> > On Feb 11, 4:42 pm, Mark Probert <mark.prob...(a)gmail.com> wrote:
> >> On Feb 11, 4:25 pm, PeterB - Original <p...(a)mytrashmail.com> wrote:
>
> >>> On Feb 10, 9:18 pm, dr_jeff <u...(a)msu.edu> wrote:
> >>>> Kevysmom wrote:
> >>>>>>>> You mean the man who developed the RotaTEQ vaccine that has saved tens
> >>>>>>>> of thousands of children's lives and has prevented even more
> >>>>>>>> hospitalizations? Of course he should be well compensated for that.
> >>>>>>>> As for making more money from the vaccine....not possible.-
> >>>>>>> How has the Rota TEQ vaccine saved tens of thousands of lives?
> >>>>>> Because diarrhea is one of the leading causes of infant death around
> >>>>>> the world. The last I heard there were 55,000 hospital admissions a
> >>>>>> year in the US as a result of rotavirus infection.
> >>>>> I dont believe those numbers, and I certainly dont believe very many
> >>>>> infants die from diarrhea in the US.(Dehydration is curable with a
> >>>>> simple thing called an IV) Maybe in third world countries where they
> >>>>> drink very contaminated polluted water.
> >>>> Please engage your brain. He didn't write that 55,000 kids a year die in
> >>>> the US from dehydration. Rather, 55,000 kids are admitted to the
> >>>> hospital. Around 50 kids are killed each year from rotavirus.
> >>>> According to the World Health Organization, about 1.5 million kids die
> >>>> each year from diarrhea.http://www.who.int/mediacentre/factsheets/fs330/en/index.html
> >>>> How sad.
> >>> But not for lack of vaccine, despite your repeated use of such logical
> >>> fallacies.-
> >> They die from a vaccine preventable disease, Rotavirus.
>
> > The term, "vaccine preventable disease" makes the implicit but
> > unproven claim that vaccines prevent disease.  Try backing up your
> > claims with something other than hot air.
>
> Yes, the claim is implicit. It is also proven:http://www.cdc.gov/mmwr/preview/mmwrhtml/mm5841a2.htm?s_cid=mm5841a2_ehttp://www.cdc.gov/rotavirus/http://content.nejm.org/cgi/content/abstract/354/1/11
>
> Yes, the effectiveness of the Rotavirus vaccine has been proven. PERIOD.

Peter is too lazy to click. Here is the abstract:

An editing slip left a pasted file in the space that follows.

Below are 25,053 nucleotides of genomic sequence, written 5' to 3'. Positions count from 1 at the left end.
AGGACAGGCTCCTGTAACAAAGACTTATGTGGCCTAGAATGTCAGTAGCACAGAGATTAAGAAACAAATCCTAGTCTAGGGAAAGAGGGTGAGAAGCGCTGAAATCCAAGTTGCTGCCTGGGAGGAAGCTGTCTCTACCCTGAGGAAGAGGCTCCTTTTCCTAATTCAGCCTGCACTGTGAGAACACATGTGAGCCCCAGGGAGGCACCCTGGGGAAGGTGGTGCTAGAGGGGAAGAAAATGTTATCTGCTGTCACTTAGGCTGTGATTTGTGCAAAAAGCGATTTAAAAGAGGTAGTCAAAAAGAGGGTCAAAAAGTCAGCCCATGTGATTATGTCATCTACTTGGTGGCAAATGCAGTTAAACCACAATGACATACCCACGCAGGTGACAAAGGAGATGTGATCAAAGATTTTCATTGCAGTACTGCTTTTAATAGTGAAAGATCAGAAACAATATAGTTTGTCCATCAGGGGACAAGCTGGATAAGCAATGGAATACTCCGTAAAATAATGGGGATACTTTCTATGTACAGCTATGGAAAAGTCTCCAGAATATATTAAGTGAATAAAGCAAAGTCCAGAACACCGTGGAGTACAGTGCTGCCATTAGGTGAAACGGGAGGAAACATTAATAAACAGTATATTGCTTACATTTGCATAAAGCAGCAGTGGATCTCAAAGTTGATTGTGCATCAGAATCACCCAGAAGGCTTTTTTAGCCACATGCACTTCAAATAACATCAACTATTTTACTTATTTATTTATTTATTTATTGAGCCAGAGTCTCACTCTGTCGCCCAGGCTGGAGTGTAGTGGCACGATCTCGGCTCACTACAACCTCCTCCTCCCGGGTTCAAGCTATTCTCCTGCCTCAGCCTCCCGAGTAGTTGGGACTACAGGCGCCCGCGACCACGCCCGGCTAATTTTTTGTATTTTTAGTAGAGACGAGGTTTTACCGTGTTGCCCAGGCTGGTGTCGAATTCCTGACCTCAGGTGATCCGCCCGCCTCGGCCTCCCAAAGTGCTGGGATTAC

Volume 354:11-22 January 5, 2006 Number 1
Next



Safety and Efficacy of an Attenuated Vaccine against Severe Rotavirus
Gastroenteritis

Guillermo M. Ruiz-Palacios, M.D., Irene Pérez-Schael, M.Sc., F. Raúl
Velázquez, M.D., Hector Abate, M.D., Thomas Breuer, M.D., SueAnn Costa
Clemens, M.D., Brigitte Cheuvart, Ph.D., Felix Espinoza, M.D., Paul
Gillard, M.D., Bruce L. Innis, M.D., Yolanda Cervantes, M.D.,
Alexandre C. Linhares, M.D., Pío López, M.D., Mercedes Macías-Parra,
M.D., Eduardo Ortega-Barría, M.D., Vesta Richardson, M.D., Doris
Maribel Rivera-Medina, M.D., Luis Rivera, M.D., Belén Salinas, M.D.,
Noris Pavía-Ruz, M.D., Jorge Salmerón, M.D., Ricardo Rüttimann, M.D.,
Juan Carlos Tinoco, M.D., Pilar Rubio, M.D., Ernesto Nuñez, M.D., M.
Lourdes Guerrero, M.D., Juan Pablo Yarzábal, M.D., Silvia Damaso,
M.Sc., Nadia Tornieporth, M.D., Xavier Sáez-Llorens, M.D., Rodrigo F.
Vergara, M.D., Timo Vesikari, M.D., Alain Bouckenooghe, M.D., Ralf
Clemens, M.D., Ph.D., Béatrice De Vos, M.D., Miguel O'Ryan, M.D., for
the Human Rotavirus Vaccine Study Group






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Editorial
by Glass, R. I.

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PubMed Citation



ABSTRACT

Background The safety and efficacy of an attenuated G1P[8] human
rotavirus (HRV) vaccine were tested in a randomized, double-blind,
phase 3 trial.

Methods We studied 63,225 healthy infants from 11 Latin American
countries and Finland who received two oral doses of either the HRV
vaccine (31,673 infants) or placebo (31,552 infants) at approximately
two months and four months of age. Severe gastroenteritis episodes
were identified by active surveillance. The severity of disease was
graded with the use of the 20-point Vesikari scale. Vaccine efficacy
was evaluated in a subgroup of 20,169 infants (10,159 vaccinees and
10,010 placebo recipients).

Results The efficacy of the vaccine against severe rotavirus
gastroenteritis and against rotavirus-associated hospitalization was
85 percent (P<0.001 for the comparison with placebo) and reached 100
percent against more severe rotavirus gastroenteritis. Hospitalization
for diarrhea of any cause was reduced by 42 percent (95 percent
confidence interval, 29 to 53 percent; P<0.001). During the 31-day
window after each dose, six vaccine recipients and seven placebo
recipients had definite intussusception (difference in risk, –0.32 per
10,000 infants; 95 percent confidence interval, –2.91 to 2.18;
P=0.78).

Conclusions Two oral doses of the live attenuated G1P[8] HRV vaccine
were highly efficacious in protecting infants against severe rotavirus
gastroenteritis, significantly reduced the rate of severe
gastroenteritis from any cause, and were not associated with an
increased risk of intussusception.

Watch Petey play his semantics and other games.